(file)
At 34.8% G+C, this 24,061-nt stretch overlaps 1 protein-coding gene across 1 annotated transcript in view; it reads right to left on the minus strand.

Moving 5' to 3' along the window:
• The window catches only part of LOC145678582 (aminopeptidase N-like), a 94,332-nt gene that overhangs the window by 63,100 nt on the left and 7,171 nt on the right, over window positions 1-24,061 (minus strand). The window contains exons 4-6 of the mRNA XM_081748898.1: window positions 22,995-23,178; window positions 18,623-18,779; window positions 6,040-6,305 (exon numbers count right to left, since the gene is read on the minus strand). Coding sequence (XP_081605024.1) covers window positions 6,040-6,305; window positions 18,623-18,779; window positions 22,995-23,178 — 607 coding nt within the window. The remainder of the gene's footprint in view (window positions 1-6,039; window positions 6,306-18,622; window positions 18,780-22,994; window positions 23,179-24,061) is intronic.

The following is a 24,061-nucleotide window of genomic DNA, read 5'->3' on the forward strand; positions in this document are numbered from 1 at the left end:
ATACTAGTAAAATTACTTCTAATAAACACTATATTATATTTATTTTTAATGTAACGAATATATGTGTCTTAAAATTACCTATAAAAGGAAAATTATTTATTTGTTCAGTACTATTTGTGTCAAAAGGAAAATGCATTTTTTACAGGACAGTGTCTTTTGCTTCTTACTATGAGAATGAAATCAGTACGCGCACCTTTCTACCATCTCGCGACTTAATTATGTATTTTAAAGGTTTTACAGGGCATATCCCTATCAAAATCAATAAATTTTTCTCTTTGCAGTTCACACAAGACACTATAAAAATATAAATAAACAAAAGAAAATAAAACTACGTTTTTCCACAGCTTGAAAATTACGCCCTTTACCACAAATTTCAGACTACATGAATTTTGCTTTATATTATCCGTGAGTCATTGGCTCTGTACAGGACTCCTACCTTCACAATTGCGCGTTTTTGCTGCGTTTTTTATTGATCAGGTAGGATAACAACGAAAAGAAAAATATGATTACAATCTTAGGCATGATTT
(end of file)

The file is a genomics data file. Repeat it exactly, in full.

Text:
At 34.8% G+C, this 24,061-nt stretch overlaps 1 protein-coding gene across 1 annotated transcript in view; it reads right to left on the minus strand.

Moving 5' to 3' along the window:
• The window catches only part of LOC145678582 (aminopeptidase N-like), a 94,332-nt gene that overhangs the window by 63,100 nt on the left and 7,171 nt on the right, over window positions 1-24,061 (minus strand). The window contains exons 4-6 of the mRNA XM_081748898.1: window positions 22,995-23,178; window positions 18,623-18,779; window positions 6,040-6,305 (exon numbers count right to left, since the gene is read on the minus strand). Coding sequence (XP_081605024.1) covers window positions 6,040-6,305; window positions 18,623-18,779; window positions 22,995-23,178 — 607 coding nt within the window. The remainder of the gene's footprint in view (window positions 1-6,039; window positions 6,306-18,622; window positions 18,780-22,994; window positions 23,179-24,061) is intronic.

The following is a 24,061-nucleotide window of genomic DNA, read 5'->3' on the forward strand; positions in this document are numbered from 1 at the left end:
ATACTAGTAAAATTACTTCTAATAAACACTATATTATATTTATTTTTAATGTAACGAATATATGTGTCTTAAAATTACCTATAAAAGGAAAATTATTTATTTGTTCAGTACTATTTGTGTCAAAAGGAAAATGCATTTTTTACAGGACAGTGTCTTTTGCTTCTTACTATGAGAATGAAATCAGTACGCGCACCTTTCTACCATCTCGCGACTTAATTATGTATTTTAAAGGTTTTACAGGGCATATCCCTATCAAAATCAATAAATTTTTCTCTTTGCAGTTCACACAAGACACTATAAAAATATAAATAAACAAAAGAAAATAAAACTACGTTTTTCCACAGCTTGAAAATTACGCCCTTTACCACAAATTTCAGACTACATGAATTTTGCTTTATATTATCCGTGAGTCATTGGCTCTGTACAGGACTCCTACCTTCACAATTGCGCGTTTTTGCTGCGTTTTTTATTGATCAGGTAGGATAACAACGAAAAGAAAAATATGATTACAATCTTAGGCATGATTT